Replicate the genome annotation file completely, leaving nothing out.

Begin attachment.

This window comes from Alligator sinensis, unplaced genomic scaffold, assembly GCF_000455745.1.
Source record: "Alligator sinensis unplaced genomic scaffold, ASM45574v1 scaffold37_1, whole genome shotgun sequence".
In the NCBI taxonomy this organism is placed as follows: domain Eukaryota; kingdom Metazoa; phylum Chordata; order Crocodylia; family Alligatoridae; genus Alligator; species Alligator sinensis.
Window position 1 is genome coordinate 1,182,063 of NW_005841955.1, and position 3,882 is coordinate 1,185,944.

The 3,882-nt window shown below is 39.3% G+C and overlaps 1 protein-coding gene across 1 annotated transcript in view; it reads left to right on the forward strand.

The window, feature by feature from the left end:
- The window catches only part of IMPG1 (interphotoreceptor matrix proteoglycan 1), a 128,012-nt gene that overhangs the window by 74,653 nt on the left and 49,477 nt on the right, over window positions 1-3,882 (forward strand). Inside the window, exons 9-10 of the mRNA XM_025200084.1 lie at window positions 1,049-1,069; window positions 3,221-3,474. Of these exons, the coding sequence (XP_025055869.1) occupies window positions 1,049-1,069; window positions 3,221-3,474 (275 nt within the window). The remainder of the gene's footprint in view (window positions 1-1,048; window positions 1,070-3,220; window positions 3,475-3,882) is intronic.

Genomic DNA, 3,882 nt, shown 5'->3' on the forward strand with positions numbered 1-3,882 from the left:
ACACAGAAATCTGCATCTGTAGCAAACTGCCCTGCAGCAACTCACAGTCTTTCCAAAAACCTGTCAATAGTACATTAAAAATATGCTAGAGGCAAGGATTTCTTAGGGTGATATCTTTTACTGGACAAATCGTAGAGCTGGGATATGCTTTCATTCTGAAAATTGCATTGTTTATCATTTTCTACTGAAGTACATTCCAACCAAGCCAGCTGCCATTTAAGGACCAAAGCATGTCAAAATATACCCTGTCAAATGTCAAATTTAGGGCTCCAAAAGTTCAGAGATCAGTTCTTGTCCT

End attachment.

This window comes from Alligator sinensis, unplaced genomic scaffold, assembly GCF_000455745.1.
Source record: "Alligator sinensis unplaced genomic scaffold, ASM45574v1 scaffold37_1, whole genome shotgun sequence".
In the NCBI taxonomy this organism is placed as follows: domain Eukaryota; kingdom Metazoa; phylum Chordata; order Crocodylia; family Alligatoridae; genus Alligator; species Alligator sinensis.
Window position 1 is genome coordinate 1,182,063 of NW_005841955.1, and position 3,882 is coordinate 1,185,944.

The 3,882-nt window shown below is 39.3% G+C and overlaps 1 protein-coding gene across 1 annotated transcript in view; it reads left to right on the forward strand.

The window, feature by feature from the left end:
- The window catches only part of IMPG1 (interphotoreceptor matrix proteoglycan 1), a 128,012-nt gene that overhangs the window by 74,653 nt on the left and 49,477 nt on the right, over window positions 1-3,882 (forward strand). Inside the window, exons 9-10 of the mRNA XM_025200084.1 lie at window positions 1,049-1,069; window positions 3,221-3,474. Of these exons, the coding sequence (XP_025055869.1) occupies window positions 1,049-1,069; window positions 3,221-3,474 (275 nt within the window). The remainder of the gene's footprint in view (window positions 1-1,048; window positions 1,070-3,220; window positions 3,475-3,882) is intronic.

Genomic DNA, 3,882 nt, shown 5'->3' on the forward strand with positions numbered 1-3,882 from the left:
ACACAGAAATCTGCATCTGTAGCAAACTGCCCTGCAGCAACTCACAGTCTTTCCAAAAACCTGTCAATAGTACATTAAAAATATGCTAGAGGCAAGGATTTCTTAGGGTGATATCTTTTACTGGACAAATCGTAGAGCTGGGATATGCTTTCATTCTGAAAATTGCATTGTTTATCATTTTCTACTGAAGTACATTCCAACCAAGCCAGCTGCCATTTAAGGACCAAAGCATGTCAAAATATACCCTGTCAAATGTCAAATTTAGGGCTCCAAAAGTTCAGAGATCAGTTCTTGTCCT